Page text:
Tuesday, February 21, 2012
Sorry. I haven’t posted in a few days because I was with my company team at the Amateur Team East Tournament over the long weekend. I had played the North (Previously Titled Midwest) section of this tournament every year since 2004. The Eastern tournament bills itself as the largest tournament in the country each year and the largest team event in the world. This was my first weekend tournament since Amateur Team North last year, although I had played seven games in the DC Chess League (all wins!) in the intervening months.
Here’s a quick recap of round 1, with future rounds to follow.
Round 1: The team was playing down and won convincingly. I had black against a 1900 who was probably in high school. I equalized easily with black, but he forced me to trade a lot of pieces, so I was not sure that I would be able to win from this position:
The key imbalance is that white has an isolated pawn on d4, but I think that with accurate play he should be able to hold without too much trouble. Fortunately, I was able to improve my position for the next few moves, while white moved the queen around fairly aimlessly. By the time we reached the following position, things had begun to turn in my favor.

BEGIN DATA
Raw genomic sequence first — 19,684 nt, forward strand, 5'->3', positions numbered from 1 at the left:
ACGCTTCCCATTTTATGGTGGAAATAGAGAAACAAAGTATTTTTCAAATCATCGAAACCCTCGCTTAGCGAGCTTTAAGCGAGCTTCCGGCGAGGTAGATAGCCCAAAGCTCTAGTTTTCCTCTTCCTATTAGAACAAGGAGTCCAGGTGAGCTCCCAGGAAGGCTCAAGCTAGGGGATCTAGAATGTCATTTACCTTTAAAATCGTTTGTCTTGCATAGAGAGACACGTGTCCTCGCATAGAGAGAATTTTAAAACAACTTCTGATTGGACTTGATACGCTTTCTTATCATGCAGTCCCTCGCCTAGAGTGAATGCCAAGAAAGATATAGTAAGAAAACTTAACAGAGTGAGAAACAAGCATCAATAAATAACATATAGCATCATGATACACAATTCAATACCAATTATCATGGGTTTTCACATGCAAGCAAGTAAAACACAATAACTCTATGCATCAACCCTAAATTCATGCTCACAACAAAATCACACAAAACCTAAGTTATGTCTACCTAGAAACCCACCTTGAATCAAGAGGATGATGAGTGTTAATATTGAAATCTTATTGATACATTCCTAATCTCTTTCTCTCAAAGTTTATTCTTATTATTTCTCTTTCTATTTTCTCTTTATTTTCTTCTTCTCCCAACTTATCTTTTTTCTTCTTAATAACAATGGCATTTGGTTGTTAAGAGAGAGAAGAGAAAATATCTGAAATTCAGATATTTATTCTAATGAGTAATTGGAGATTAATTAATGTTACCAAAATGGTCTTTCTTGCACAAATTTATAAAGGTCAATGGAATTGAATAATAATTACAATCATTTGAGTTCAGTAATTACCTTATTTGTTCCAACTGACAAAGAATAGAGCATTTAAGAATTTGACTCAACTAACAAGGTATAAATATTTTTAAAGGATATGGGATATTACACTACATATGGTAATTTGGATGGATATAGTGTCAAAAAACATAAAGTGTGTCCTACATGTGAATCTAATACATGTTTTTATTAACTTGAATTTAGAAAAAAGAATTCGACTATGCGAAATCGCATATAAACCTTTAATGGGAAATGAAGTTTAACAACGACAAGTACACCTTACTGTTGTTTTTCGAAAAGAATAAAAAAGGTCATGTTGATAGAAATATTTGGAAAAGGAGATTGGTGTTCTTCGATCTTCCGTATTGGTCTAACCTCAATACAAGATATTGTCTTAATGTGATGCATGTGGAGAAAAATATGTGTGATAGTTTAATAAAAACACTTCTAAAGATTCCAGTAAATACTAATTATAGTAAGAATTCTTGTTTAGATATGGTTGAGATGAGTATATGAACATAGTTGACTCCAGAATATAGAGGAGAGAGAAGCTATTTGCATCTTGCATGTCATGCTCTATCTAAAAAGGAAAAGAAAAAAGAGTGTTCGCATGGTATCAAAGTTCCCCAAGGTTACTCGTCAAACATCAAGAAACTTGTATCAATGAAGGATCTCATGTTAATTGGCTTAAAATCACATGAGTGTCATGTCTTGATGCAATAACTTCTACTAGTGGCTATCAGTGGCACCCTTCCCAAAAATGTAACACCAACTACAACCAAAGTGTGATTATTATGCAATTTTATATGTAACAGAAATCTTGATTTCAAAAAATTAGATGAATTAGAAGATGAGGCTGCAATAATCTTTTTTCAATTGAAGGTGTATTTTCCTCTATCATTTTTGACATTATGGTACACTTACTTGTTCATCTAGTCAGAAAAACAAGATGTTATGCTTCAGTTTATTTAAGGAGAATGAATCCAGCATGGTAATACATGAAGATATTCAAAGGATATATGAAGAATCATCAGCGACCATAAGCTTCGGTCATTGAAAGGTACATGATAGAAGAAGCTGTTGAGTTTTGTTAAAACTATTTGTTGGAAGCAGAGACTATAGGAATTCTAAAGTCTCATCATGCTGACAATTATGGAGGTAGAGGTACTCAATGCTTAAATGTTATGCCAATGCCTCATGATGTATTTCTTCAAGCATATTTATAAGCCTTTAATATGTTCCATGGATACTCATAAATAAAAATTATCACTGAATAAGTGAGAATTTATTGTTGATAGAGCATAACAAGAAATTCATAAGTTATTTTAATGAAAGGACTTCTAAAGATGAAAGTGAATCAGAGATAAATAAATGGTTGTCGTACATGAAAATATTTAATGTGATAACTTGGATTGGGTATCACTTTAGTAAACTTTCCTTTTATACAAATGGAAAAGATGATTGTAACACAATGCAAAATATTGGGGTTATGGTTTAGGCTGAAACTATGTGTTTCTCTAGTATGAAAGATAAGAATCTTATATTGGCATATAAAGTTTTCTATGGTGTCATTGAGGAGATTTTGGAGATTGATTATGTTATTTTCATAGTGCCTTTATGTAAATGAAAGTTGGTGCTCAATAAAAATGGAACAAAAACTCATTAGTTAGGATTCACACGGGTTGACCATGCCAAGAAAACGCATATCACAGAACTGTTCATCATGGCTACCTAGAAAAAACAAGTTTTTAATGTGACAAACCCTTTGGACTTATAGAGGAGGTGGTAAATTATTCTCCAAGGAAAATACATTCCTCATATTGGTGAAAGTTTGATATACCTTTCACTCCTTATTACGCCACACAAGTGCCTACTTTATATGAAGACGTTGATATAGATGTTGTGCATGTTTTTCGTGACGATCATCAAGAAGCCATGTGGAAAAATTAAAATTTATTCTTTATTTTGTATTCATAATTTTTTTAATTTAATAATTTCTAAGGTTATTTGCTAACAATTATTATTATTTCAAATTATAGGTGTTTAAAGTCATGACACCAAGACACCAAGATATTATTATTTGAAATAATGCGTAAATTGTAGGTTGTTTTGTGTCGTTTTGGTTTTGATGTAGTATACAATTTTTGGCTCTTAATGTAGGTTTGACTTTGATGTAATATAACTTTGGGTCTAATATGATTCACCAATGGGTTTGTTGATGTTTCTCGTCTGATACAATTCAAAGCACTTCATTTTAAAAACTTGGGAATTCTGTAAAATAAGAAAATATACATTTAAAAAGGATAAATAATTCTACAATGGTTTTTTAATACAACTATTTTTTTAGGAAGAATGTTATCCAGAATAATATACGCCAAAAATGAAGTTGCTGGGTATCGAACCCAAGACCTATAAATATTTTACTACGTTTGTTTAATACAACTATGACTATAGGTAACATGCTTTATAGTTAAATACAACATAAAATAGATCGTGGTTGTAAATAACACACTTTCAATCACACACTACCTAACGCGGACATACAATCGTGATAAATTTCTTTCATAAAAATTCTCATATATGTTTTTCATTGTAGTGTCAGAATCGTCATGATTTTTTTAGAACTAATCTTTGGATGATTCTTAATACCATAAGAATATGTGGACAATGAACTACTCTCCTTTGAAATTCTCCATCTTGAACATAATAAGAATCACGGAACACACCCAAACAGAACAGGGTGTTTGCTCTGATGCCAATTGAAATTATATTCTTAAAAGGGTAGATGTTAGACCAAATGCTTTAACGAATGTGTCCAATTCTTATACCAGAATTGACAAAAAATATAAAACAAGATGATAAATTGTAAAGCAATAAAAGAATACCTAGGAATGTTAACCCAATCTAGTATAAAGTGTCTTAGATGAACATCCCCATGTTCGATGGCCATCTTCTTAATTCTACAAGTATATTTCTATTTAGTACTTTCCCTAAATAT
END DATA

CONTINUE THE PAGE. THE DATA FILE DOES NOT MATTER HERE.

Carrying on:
White hasn’t done much in the last few moves, while I’ve managed to improve my knight, queen and king. Here, I played Nb4, which forced Qb3 (I had hoped a bit for Qa3?? Nc2 --- Note: This doesn't actually work because of Qb3, pinning the queen.). I traded queens and marched the king over to snatch the d4 pawn. White defended fairly well down a pawn in the knight ending, but I think it was winning throughout.
I haven’t done a serious analysis of this and my remaining three games yet, but I’ll try to get some up in the next couple days. Here’s the complete first game without annotations. I was happy to win, but a little concerned that a 1900 was able to hold on for 64 moves and 4 1/2 hours.
Tuesday, February 14, 2012
Wednesday, February 8, 2012
Tuesday, February 7, 2012
Sunday, February 5, 2012
Thursday, February 2, 2012
1.Rd8+ Bxd8 2.Qxd8+ Kh7 3.Rb7+ Kh6 4.Qd2+ g5 5.hxg3! (setting a mating net on the h-file)Kg6 6.Qh2 Rf1+ (forced) 7.Kxf1 1-0
It was pretty disappointing when I went to play the first move of this line and the website told me, “Your move is good, but it is not the computer’s first choice. Please try again.”
My pride shot, I eventually found the line that the computer finds marginally better, 1. Rb7 hxg3+ 2. Kh1 Qc6 3. Rxc7 and white will win black’s queen for a rook.